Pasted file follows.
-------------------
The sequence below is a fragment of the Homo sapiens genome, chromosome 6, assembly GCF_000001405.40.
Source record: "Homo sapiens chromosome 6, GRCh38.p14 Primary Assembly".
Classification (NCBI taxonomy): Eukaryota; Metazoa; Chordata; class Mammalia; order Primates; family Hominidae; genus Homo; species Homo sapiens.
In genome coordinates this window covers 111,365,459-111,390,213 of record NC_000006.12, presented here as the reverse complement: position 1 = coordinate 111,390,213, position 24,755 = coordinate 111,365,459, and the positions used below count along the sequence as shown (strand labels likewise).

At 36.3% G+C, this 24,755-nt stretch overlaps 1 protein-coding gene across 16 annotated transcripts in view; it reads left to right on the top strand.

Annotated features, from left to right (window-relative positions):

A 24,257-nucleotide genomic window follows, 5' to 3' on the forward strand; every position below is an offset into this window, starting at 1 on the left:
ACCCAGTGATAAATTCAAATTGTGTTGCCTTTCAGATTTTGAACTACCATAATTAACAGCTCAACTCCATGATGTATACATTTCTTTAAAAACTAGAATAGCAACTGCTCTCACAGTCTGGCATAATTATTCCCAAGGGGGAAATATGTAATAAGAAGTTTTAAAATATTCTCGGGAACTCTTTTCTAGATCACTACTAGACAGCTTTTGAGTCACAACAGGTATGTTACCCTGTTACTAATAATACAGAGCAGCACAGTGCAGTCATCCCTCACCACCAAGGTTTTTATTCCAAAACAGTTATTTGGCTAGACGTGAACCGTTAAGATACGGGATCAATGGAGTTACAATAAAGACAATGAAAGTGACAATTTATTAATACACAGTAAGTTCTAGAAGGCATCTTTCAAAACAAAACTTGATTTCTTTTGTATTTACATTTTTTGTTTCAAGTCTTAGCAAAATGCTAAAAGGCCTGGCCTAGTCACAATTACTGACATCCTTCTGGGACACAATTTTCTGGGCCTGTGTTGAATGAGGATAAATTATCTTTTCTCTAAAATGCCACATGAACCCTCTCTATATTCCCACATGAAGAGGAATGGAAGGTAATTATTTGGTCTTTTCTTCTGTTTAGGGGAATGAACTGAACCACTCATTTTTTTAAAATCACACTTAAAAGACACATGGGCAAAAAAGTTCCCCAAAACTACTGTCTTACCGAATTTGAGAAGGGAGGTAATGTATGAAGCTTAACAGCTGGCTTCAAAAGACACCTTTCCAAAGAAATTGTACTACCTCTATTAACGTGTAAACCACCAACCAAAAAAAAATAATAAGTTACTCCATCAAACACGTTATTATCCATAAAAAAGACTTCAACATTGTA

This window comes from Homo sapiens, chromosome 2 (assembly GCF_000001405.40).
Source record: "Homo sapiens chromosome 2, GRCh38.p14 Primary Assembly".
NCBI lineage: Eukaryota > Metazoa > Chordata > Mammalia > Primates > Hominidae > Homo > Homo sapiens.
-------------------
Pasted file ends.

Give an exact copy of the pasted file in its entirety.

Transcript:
The sequence below is a fragment of the Homo sapiens genome, chromosome 6, assembly GCF_000001405.40.
Source record: "Homo sapiens chromosome 6, GRCh38.p14 Primary Assembly".
Classification (NCBI taxonomy): Eukaryota; Metazoa; Chordata; class Mammalia; order Primates; family Hominidae; genus Homo; species Homo sapiens.
In genome coordinates this window covers 111,365,459-111,390,213 of record NC_000006.12, presented here as the reverse complement: position 1 = coordinate 111,390,213, position 24,755 = coordinate 111,365,459, and the positions used below count along the sequence as shown (strand labels likewise).

At 36.3% G+C, this 24,755-nt stretch overlaps 1 protein-coding gene across 16 annotated transcripts in view; it reads left to right on the top strand.

Annotated features, from left to right (window-relative positions):

A 24,257-nucleotide genomic window follows, 5' to 3' on the forward strand; every position below is an offset into this window, starting at 1 on the left:
ACCCAGTGATAAATTCAAATTGTGTTGCCTTTCAGATTTTGAACTACCATAATTAACAGCTCAACTCCATGATGTATACATTTCTTTAAAAACTAGAATAGCAACTGCTCTCACAGTCTGGCATAATTATTCCCAAGGGGGAAATATGTAATAAGAAGTTTTAAAATATTCTCGGGAACTCTTTTCTAGATCACTACTAGACAGCTTTTGAGTCACAACAGGTATGTTACCCTGTTACTAATAATACAGAGCAGCACAGTGCAGTCATCCCTCACCACCAAGGTTTTTATTCCAAAACAGTTATTTGGCTAGACGTGAACCGTTAAGATACGGGATCAATGGAGTTACAATAAAGACAATGAAAGTGACAATTTATTAATACACAGTAAGTTCTAGAAGGCATCTTTCAAAACAAAACTTGATTTCTTTTGTATTTACATTTTTTGTTTCAAGTCTTAGCAAAATGCTAAAAGGCCTGGCCTAGTCACAATTACTGACATCCTTCTGGGACACAATTTTCTGGGCCTGTGTTGAATGAGGATAAATTATCTTTTCTCTAAAATGCCACATGAACCCTCTCTATATTCCCACATGAAGAGGAATGGAAGGTAATTATTTGGTCTTTTCTTCTGTTTAGGGGAATGAACTGAACCACTCATTTTTTTAAAATCACACTTAAAAGACACATGGGCAAAAAAGTTCCCCAAAACTACTGTCTTACCGAATTTGAGAAGGGAGGTAATGTATGAAGCTTAACAGCTGGCTTCAAAAGACACCTTTCCAAAGAAATTGTACTACCTCTATTAACGTGTAAACCACCAACCAAAAAAAAATAATAAGTTACTCCATCAAACACGTTATTATCCATAAAAAAGACTTCAACATTGTA

This window comes from Homo sapiens, chromosome 2 (assembly GCF_000001405.40).
Source record: "Homo sapiens chromosome 2, GRCh38.p14 Primary Assembly".
NCBI lineage: Eukaryota > Metazoa > Chordata > Mammalia > Primates > Hominidae > Homo > Homo sapiens.